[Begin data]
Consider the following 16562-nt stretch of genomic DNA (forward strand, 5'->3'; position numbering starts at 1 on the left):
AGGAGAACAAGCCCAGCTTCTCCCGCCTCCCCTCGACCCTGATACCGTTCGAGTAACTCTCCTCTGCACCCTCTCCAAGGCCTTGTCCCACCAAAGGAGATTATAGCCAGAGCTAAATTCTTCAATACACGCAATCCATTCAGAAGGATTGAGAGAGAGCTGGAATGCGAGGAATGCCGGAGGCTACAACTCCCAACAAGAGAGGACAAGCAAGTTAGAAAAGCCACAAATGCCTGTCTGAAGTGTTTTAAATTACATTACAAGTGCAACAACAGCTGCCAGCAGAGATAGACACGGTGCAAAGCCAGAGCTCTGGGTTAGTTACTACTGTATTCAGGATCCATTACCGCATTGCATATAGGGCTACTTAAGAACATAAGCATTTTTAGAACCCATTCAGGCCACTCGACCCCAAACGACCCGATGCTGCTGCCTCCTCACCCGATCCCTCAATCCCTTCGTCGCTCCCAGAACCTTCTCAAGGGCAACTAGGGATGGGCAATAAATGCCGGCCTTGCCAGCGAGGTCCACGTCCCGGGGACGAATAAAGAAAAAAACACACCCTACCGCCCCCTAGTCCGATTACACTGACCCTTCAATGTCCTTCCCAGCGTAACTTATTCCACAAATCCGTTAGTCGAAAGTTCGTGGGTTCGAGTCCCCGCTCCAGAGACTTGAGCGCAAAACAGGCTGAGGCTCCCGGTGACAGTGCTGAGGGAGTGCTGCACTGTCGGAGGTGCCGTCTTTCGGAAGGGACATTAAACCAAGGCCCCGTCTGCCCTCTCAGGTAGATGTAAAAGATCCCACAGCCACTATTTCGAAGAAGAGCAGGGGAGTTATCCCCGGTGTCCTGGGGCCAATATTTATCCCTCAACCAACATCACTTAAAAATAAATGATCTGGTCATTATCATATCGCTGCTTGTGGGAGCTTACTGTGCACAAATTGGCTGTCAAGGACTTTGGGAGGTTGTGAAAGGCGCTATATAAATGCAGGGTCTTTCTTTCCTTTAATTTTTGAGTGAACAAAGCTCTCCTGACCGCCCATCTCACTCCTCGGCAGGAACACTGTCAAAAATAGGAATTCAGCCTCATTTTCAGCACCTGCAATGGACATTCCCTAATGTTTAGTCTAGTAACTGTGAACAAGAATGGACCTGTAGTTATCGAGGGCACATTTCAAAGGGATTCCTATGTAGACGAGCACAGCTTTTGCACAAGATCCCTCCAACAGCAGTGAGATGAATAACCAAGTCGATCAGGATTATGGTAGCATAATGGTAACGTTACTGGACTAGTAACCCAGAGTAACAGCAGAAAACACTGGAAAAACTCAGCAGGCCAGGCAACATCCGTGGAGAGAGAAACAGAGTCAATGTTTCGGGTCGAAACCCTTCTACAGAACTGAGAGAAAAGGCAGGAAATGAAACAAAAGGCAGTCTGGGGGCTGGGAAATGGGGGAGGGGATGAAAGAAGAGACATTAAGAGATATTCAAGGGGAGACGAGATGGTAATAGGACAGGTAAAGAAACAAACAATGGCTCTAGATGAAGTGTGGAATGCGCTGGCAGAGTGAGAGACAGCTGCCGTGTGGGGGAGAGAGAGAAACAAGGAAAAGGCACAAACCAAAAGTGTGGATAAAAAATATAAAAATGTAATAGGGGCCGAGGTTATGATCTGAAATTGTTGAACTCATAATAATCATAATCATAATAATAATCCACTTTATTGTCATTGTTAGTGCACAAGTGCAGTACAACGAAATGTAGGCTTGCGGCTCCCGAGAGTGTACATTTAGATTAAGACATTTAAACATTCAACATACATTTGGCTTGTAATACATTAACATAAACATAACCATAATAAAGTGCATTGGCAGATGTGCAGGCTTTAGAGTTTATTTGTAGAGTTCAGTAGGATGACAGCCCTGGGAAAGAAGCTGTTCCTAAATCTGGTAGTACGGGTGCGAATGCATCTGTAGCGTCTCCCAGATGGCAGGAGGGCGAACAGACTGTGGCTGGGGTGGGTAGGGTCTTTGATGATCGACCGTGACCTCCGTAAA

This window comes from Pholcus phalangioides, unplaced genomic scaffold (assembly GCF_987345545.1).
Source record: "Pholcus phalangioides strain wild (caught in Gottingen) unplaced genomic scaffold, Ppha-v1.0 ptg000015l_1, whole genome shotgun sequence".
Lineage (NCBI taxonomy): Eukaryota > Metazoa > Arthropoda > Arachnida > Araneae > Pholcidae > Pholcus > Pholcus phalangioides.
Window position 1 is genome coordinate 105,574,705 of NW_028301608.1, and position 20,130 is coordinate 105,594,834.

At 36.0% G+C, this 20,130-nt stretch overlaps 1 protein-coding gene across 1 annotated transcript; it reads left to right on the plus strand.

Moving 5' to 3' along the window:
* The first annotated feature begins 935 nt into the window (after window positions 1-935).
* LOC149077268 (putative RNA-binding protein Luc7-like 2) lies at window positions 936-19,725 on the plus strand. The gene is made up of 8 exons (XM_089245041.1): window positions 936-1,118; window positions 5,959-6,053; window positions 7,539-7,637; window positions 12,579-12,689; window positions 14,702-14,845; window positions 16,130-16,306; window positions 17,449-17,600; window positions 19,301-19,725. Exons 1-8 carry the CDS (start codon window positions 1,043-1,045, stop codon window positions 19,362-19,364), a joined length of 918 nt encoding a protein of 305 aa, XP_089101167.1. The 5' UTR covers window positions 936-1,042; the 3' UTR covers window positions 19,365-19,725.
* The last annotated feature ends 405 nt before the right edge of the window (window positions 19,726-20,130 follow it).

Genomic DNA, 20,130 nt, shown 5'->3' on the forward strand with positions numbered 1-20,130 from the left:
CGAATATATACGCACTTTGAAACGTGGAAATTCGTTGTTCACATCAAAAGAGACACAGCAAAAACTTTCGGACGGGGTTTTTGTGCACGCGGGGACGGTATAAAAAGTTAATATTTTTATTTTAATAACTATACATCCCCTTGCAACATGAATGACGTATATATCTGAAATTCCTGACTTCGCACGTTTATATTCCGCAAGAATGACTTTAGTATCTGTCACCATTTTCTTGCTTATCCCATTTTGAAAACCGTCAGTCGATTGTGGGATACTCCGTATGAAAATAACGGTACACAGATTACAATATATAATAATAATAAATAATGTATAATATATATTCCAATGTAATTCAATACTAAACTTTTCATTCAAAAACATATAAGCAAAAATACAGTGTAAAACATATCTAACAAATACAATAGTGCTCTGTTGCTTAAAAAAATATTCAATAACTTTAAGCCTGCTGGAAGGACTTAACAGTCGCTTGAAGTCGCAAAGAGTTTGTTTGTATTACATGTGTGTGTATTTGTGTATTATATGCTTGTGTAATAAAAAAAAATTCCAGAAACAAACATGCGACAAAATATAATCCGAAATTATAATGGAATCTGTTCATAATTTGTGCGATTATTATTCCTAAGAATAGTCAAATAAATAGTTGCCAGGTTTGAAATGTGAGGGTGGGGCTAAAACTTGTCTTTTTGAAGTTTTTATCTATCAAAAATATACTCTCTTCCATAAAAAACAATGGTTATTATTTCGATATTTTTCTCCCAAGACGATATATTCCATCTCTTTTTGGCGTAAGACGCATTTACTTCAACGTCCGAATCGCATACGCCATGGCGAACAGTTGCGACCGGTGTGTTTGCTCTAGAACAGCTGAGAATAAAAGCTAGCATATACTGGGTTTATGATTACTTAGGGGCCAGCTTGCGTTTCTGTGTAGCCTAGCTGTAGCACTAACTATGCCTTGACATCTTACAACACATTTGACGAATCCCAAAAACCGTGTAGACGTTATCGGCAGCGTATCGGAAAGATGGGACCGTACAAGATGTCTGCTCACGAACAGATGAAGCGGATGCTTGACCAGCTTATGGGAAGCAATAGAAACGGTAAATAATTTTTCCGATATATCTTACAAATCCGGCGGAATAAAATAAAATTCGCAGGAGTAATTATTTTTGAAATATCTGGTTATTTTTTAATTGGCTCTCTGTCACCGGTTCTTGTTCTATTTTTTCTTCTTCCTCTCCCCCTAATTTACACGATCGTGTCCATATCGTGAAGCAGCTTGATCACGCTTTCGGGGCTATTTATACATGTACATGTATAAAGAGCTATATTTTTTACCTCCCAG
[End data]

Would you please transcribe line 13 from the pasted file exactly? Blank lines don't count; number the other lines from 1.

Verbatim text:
CGAATATATACGCACTTTGAAACGTGGAAATTCGTTGTTCACATCAAAAGAGACACAGCAAAAACTTTCGGACGGGGTTTTTGTGCACGCGGGGACGGTATAAAAAGTTAATATTTTTATTTTAATAACTATACATCCCCTTGCAACATGAATGACGTATATATCTGAAATTCCTGACTTCGCACGTTTATATTCCGCAAGAATGACTTTAGTATCTGTCACCATTTTCTTGCTTATCCCATTTTGAAAACCGTCAGTCGATTGTGGGATACTCCGTATGAAAATAACGGTACACAGATTACAATATATAATAATAATAAATAATGTATAATATATATTCCAATGTAATTCAATACTAAACTTTTCATTCAAAAACATATAAGCAAAAATACAGTGTAAAACATATCTAACAAATACAATAGTGCTCTGTTGCTTAAAAAAATATTCAATAACTTTAAGCCTGCTGGAAGGACTTAACAGTCGCTTGAAGTCGCAAAGAGTTTGTTTGTATTACATGTGTGTGTATTTGTGTATTATATGCTTGTGTAATAAAAAAAAATTCCAGAAACAAACATGCGACAAAATATAATCCGAAATTATAATGGAATCTGTTCATAATTTGTGCGATTATTATTCCTAAGAATAGTCAAATAAATAGTTGCCAGGTTTGAAATGTGAGGGTGGGGCTAAAACTTGTCTTTTTGAAGTTTTTATCTATCAAAAATATACTCTCTTCCATAAAAAACAATGGTTATTATTTCGATATTTTTCTCCCAAGACGATATATTCCATCTCTTTTTGGCGTAAGACGCATTTACTTCAACGTCCGAATCGCATACGCCATGGCGAACAGTTGCGACCGGTGTGTTTGCTCTAGAACAGCTGAGAATAAAAGCTAGCATATACTGGGTTTATGATTACTTAGGGGCCAGCTTGCGTTTCTGTGTAGCCTAGCTGTAGCACTAACTATGCCTTGACATCTTACAACACATTTGACGAATCCCAAAAACCGTGTAGACGTTATCGGCAGCGTATCGGAAAGATGGGACCGTACAAGATGTCTGCTCACGAACAGATGAAGCGGATGCTTGACCAGCTTATGGGAAGCAATAGAAACGGTAAATAATTTTTCCGATATATCTTACAAATCCGGCGGAATAAAATAAAATTCGCAGGAGTAATTATTTTTGAAATATCTGGTTATTTTTTAATTGGCTCTCTGTCACCGGTTCTTGTTCTATTTTTTCTTCTTCCTCTCCCCCTAATTTACACGATCGTGTCCATATCGTGAAGCAGCTTGATCACGCTTTCGGGGCTATTTATACATGTACATGTATAAAGAGCTATATTTTTTACCTCCCAG